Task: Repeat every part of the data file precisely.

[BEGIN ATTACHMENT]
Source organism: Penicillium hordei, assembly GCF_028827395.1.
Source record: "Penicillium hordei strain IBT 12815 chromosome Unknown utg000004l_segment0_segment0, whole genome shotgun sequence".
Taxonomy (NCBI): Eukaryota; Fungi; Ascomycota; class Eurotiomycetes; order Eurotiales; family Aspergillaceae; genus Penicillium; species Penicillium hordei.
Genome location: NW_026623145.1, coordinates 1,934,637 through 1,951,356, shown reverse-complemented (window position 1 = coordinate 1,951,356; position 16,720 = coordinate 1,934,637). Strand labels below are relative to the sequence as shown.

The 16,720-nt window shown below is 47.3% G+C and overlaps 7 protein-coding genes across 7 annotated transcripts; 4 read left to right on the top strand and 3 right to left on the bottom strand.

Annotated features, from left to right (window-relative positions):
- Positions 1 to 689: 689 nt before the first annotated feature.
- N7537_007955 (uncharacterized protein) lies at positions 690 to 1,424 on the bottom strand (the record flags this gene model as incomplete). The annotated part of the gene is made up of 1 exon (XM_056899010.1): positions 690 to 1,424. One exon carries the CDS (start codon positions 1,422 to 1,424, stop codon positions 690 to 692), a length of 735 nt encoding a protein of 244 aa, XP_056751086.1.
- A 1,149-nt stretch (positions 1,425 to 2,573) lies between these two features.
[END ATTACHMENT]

Source organism: Penicillium hordei, assembly GCF_028827395.1.
Source record: "Penicillium hordei strain IBT 12815 chromosome Unknown utg000004l_segment0_segment0, whole genome shotgun sequence".
Taxonomy (NCBI): Eukaryota; Fungi; Ascomycota; class Eurotiomycetes; order Eurotiales; family Aspergillaceae; genus Penicillium; species Penicillium hordei.
Genome location: NW_026623145.1, coordinates 1,934,637 through 1,951,356, shown reverse-complemented (window position 1 = coordinate 1,951,356; position 16,720 = coordinate 1,934,637). Strand labels below are relative to the sequence as shown.

The 16,720-nt window shown below is 47.3% G+C and overlaps 7 protein-coding genes across 7 annotated transcripts; 4 read left to right on the top strand and 3 right to left on the bottom strand.

Annotated features, from left to right (window-relative positions):
- Positions 1 to 689: 689 nt before the first annotated feature.
- N7537_007955 (uncharacterized protein) lies at positions 690 to 1,424 on the bottom strand (the record flags this gene model as incomplete). The annotated part of the gene is made up of 1 exon (XM_056899010.1): positions 690 to 1,424. One exon carries the CDS (start codon positions 1,422 to 1,424, stop codon positions 690 to 692), a length of 735 nt encoding a protein of 244 aa, XP_056751086.1.
- A 1,149-nt stretch (positions 1,425 to 2,573) lies between these two features.